- WhatsApp said on Friday that it would delay the release of the new policy for May;
- The update was focused on allowing users to send messages to businesses and that the update would not affect personal conversations, which will continue to have end-to-end encryption, said the company.
This sparked global protests and a wave of new users for competing private messaging apps, including Telegram and Signal.
WhatsApp said on Friday that it would delay the release of the new policy for May and that the update was focused on allowing users to send messages to businesses and that the update would not affect personal conversations, which will continue to have end-to-end encryption.
“This update does not expand our ability to share data with Facebook,” it said in a statement.
“While not everyone buys with a company on WhatsApp today, we think more people will choose to do so in the future and it is important that people know about these services,” he said.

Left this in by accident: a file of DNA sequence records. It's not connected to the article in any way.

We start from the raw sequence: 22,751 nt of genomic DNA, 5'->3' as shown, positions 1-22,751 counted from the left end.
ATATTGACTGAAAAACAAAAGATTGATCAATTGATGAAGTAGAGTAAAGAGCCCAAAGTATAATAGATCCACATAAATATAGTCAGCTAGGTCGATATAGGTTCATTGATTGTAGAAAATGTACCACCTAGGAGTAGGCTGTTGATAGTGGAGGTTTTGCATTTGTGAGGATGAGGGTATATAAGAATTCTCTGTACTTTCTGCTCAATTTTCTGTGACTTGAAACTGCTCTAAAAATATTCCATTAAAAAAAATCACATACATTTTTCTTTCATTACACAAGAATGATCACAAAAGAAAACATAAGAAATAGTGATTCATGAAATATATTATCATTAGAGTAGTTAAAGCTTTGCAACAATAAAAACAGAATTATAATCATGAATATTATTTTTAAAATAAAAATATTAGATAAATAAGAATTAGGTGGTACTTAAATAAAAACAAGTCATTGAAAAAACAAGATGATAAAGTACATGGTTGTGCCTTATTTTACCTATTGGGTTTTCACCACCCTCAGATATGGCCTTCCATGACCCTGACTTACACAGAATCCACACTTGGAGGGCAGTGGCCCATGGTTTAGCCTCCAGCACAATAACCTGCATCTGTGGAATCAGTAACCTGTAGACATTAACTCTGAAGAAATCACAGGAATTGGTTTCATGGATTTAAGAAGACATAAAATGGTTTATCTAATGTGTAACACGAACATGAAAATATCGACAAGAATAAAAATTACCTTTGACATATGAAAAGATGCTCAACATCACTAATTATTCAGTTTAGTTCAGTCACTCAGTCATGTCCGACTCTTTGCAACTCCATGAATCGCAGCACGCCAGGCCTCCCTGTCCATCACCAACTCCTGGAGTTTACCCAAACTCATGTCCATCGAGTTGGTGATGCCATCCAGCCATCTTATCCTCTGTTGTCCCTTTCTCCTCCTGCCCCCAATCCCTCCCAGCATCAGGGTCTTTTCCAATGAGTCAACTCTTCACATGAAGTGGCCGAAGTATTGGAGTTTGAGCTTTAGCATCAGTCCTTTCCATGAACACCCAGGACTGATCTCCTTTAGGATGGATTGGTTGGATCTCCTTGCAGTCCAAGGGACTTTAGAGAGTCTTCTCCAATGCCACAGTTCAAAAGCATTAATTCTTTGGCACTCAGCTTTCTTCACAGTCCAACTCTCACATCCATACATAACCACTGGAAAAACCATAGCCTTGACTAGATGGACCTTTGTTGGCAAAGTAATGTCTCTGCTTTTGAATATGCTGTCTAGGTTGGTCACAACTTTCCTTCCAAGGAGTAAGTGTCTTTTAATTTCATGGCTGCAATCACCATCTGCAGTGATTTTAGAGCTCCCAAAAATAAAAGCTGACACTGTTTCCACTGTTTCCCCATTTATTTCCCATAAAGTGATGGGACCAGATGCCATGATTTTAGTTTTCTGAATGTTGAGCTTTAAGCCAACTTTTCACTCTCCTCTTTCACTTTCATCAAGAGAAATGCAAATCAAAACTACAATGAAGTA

Facebook has been expanding business tools on WhatsApp, as it moves to increase revenue from higher-growth units, such as WhatsApp and Instagram, while merging the company’s e-commerce infrastructure.
Facebook bought WhatsApp for $19 billion in 2014, but it has been slow to monetize it. The application already shares certain categories of personal data, including the user’s phone number and IP address, with Facebook.
“We do not keep records of who is exchanging messages or calling. We also cannot see your shared location and we do not share your contacts with Facebook,” it said.
WhatsApp said in October that it would offer in-app purchases through Facebook stores and give companies that use customer service messaging tools the power to store those messages on Facebook servers.
WhatsApp said at the time that chats with a company using the new hosting service would not be protected by the application’s end-to-end encryption.
Translated by LABS